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Ex-Colombian Soldiers Implicated in Haiti President Sla...

Newsdeck

Newsdeck

Ex-Colombian Soldiers Implicated in Haiti President Slaying

PORT-AU-PRINCE, HAITI - JULY 08: A soldier patrols the area near the police station of Petion Ville where people protest after the assassination of Haitian President Jovenel Moise on July 08, 2021 in Port-au-Prince, Haiti. Moise was killed and his wife injured during an attack to their home in the nation's capital on Wednesday. Haiti remains in turmoil as new authorities are still to be defined and assassins identified. (Photo by Richard Pierrin/Getty Images)
By Bloomberg
09 Jul 2021 0

(Bloomberg) --Retired members of Colombia’s army are suspected of having participated in the assassination of Haitian President Jovenel Moise, Colombian Defense Minister Diego Molano said, in yet another dramatic twist to a killing that has shaken the Caribbean nation.

By Dale Quinn
Jul 9, 2021, 4:54 AM – Updated on Jul 9, 2021, 9:10 AM
Word Count: 590

Colombia received an official request Thursday from the international police agency Interpol for information about the suspected perpetrators of the slaying, Molano said. Initial information suggests they are Colombian citizens and retired members of the army.

“We have given instruction, on behalf of the national government, to our police and army that they immediately collaborate in the development of the investigation and clarify these facts,” Molano said.

Haitian police said 28 people carried out the attack against the president, 26 of them Colombians and two U.S. citizens of Haitian descent, the AFP News Agency said in a tweet. The group of attackers stormed Moise’s official residence early Wednesday in the first killing of a Haitian head of state in more than a century.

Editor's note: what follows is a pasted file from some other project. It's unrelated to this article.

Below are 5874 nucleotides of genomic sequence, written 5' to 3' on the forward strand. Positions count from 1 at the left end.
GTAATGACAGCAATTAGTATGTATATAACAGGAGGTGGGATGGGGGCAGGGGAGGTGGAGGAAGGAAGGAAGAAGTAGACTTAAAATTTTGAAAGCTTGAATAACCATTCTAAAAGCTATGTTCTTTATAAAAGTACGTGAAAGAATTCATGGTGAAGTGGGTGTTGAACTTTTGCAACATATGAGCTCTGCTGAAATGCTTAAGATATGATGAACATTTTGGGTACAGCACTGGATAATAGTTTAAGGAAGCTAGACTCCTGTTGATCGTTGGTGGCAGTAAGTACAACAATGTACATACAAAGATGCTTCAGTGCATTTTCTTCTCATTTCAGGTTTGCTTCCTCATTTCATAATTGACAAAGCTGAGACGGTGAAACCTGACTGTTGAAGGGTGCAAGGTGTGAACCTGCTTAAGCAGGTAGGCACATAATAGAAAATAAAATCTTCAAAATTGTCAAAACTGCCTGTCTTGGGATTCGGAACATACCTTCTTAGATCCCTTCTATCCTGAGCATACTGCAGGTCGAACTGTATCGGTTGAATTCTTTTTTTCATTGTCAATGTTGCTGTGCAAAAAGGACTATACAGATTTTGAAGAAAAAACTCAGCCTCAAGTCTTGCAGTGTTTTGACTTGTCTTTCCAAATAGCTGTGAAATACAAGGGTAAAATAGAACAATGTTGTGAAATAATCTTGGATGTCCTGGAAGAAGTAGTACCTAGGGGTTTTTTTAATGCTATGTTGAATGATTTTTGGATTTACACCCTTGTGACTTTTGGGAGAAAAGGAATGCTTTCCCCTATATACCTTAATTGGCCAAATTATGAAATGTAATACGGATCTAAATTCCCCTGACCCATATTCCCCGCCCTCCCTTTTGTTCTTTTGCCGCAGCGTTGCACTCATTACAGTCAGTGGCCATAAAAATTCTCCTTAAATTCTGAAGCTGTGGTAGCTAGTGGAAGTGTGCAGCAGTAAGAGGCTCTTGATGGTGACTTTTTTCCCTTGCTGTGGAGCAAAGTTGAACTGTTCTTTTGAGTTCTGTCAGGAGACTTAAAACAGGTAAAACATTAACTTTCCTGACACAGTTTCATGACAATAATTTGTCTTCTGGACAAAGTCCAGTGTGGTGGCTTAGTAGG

Haitian authorities arrested 11 armed suspects Thursday after they broke into the Taiwanese Embassy in the Port-au-Prince suburb of Petion-Ville, the Taiwanese Ministry of Foreign Affairs said Friday. The ministry said the embassy suffered no property loss and urged diplomatic staff to increase security in Haiti, which is one of 15 states that maintain relations with Taipei rather than Beijing.

Read More: Recruiting Mercenaries for Middle East Fuels Rancor in Colombia

Colombian troops are considered among the world’s best after having fought against local guerrillas in jungles and mountains for more than five decades. Soldiers are sometimes tempted to quit the army for the prospect of earning more money working as contractors in the Middle East and elsewhere.

Power Vacuum

The assassination has left the Caribbean nation embroiled in a power struggle as rival politicians jockey to fill the political vacuum. Interim Prime Minister Claude Joseph — who had been on the job for less than three months — is seen to be in charge of the nation of 11 million, and he spoke with U.S. Secretary of State Antony Blinken by phone Wednesday.

But Joseph’s hold on power is being challenged. The day before his assassination, Moise had named Ariel Henry to fill the prime minister’s post. While he was never sworn in, Henry told a local newspaper that he — not Joseph — is the prime minister, but said he favored dialog to keep from “igniting” the country.

In the meantime, the special representative of the secretary-general for Haiti, Helen La Lime, told reporters at the UN on Thursday that Joseph is the Prime Minister, and that the nation planned to go ahead with the first-round election in September, with a second round in November.

Moise had plenty of enemies and had faced growing discontent in the months before his murder. Part of the anger was fueled by the fact that he’d been ruling by decree since January 2020, after parliamentary terms expired and legislative elections were not held.

How Power Struggle in Haiti Preceded Assassination: QuickTake

(Updates with Taiwan Embassy break-in in fifth paragraph.)

–With assistance from Samson Ellis.

© 2021 Bloomberg L.P.

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